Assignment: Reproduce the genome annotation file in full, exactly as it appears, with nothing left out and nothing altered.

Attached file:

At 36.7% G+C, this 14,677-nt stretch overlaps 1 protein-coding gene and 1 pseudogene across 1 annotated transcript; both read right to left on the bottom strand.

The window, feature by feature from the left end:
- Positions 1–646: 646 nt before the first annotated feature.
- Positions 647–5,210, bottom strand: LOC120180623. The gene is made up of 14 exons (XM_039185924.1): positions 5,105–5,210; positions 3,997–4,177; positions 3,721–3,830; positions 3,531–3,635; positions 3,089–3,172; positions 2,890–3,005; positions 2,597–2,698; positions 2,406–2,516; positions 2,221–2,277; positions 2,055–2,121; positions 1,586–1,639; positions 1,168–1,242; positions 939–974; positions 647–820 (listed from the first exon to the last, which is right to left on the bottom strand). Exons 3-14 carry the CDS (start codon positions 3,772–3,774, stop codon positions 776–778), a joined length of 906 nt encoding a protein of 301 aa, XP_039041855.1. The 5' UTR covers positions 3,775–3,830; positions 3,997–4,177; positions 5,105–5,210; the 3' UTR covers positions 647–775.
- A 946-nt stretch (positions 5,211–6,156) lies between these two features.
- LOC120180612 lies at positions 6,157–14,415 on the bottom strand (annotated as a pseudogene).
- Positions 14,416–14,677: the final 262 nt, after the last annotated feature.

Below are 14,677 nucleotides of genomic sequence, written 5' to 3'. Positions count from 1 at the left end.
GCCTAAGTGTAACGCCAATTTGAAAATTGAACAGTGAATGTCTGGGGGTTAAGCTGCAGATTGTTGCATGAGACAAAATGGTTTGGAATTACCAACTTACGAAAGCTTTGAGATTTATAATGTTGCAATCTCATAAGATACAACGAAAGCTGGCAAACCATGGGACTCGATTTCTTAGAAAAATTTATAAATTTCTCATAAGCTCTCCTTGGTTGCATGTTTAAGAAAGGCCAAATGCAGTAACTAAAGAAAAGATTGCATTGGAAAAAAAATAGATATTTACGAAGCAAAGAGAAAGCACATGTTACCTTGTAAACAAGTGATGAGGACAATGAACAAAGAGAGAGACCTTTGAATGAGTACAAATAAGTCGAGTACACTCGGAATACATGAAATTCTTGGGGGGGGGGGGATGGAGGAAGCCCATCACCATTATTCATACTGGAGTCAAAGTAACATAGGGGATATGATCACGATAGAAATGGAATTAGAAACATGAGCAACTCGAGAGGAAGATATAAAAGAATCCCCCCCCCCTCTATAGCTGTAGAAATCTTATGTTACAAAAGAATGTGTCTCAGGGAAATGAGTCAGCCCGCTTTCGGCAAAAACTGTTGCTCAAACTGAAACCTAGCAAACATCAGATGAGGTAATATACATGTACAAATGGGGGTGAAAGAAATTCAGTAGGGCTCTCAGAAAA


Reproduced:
At 36.7% G+C, this 14,677-nt stretch overlaps 1 protein-coding gene and 1 pseudogene across 1 annotated transcript; both read right to left on the bottom strand.

The window, feature by feature from the left end:
- Positions 1–646: 646 nt before the first annotated feature.
- Positions 647–5,210, bottom strand: LOC120180623. The gene is made up of 14 exons (XM_039185924.1): positions 5,105–5,210; positions 3,997–4,177; positions 3,721–3,830; positions 3,531–3,635; positions 3,089–3,172; positions 2,890–3,005; positions 2,597–2,698; positions 2,406–2,516; positions 2,221–2,277; positions 2,055–2,121; positions 1,586–1,639; positions 1,168–1,242; positions 939–974; positions 647–820 (listed from the first exon to the last, which is right to left on the bottom strand). Exons 3-14 carry the CDS (start codon positions 3,772–3,774, stop codon positions 776–778), a joined length of 906 nt encoding a protein of 301 aa, XP_039041855.1. The 5' UTR covers positions 3,775–3,830; positions 3,997–4,177; positions 5,105–5,210; the 3' UTR covers positions 647–775.
- A 946-nt stretch (positions 5,211–6,156) lies between these two features.
- LOC120180612 lies at positions 6,157–14,415 on the bottom strand (annotated as a pseudogene).
- Positions 14,416–14,677: the final 262 nt, after the last annotated feature.

Below are 14,677 nucleotides of genomic sequence, written 5' to 3'. Positions count from 1 at the left end.
GCCTAAGTGTAACGCCAATTTGAAAATTGAACAGTGAATGTCTGGGGGTTAAGCTGCAGATTGTTGCATGAGACAAAATGGTTTGGAATTACCAACTTACGAAAGCTTTGAGATTTATAATGTTGCAATCTCATAAGATACAACGAAAGCTGGCAAACCATGGGACTCGATTTCTTAGAAAAATTTATAAATTTCTCATAAGCTCTCCTTGGTTGCATGTTTAAGAAAGGCCAAATGCAGTAACTAAAGAAAAGATTGCATTGGAAAAAAAATAGATATTTACGAAGCAAAGAGAAAGCACATGTTACCTTGTAAACAAGTGATGAGGACAATGAACAAAGAGAGAGACCTTTGAATGAGTACAAATAAGTCGAGTACACTCGGAATACATGAAATTCTTGGGGGGGGGGGGATGGAGGAAGCCCATCACCATTATTCATACTGGAGTCAAAGTAACATAGGGGATATGATCACGATAGAAATGGAATTAGAAACATGAGCAACTCGAGAGGAAGATATAAAAGAATCCCCCCCCCCTCTATAGCTGTAGAAATCTTATGTTACAAAAGAATGTGTCTCAGGGAAATGAGTCAGCCCGCTTTCGGCAAAAACTGTTGCTCAAACTGAAACCTAGCAAACATCAGATGAGGTAATATACATGTACAAATGGGGGTGAAAGAAATTCAGTAGGGCTCTCAGAAAA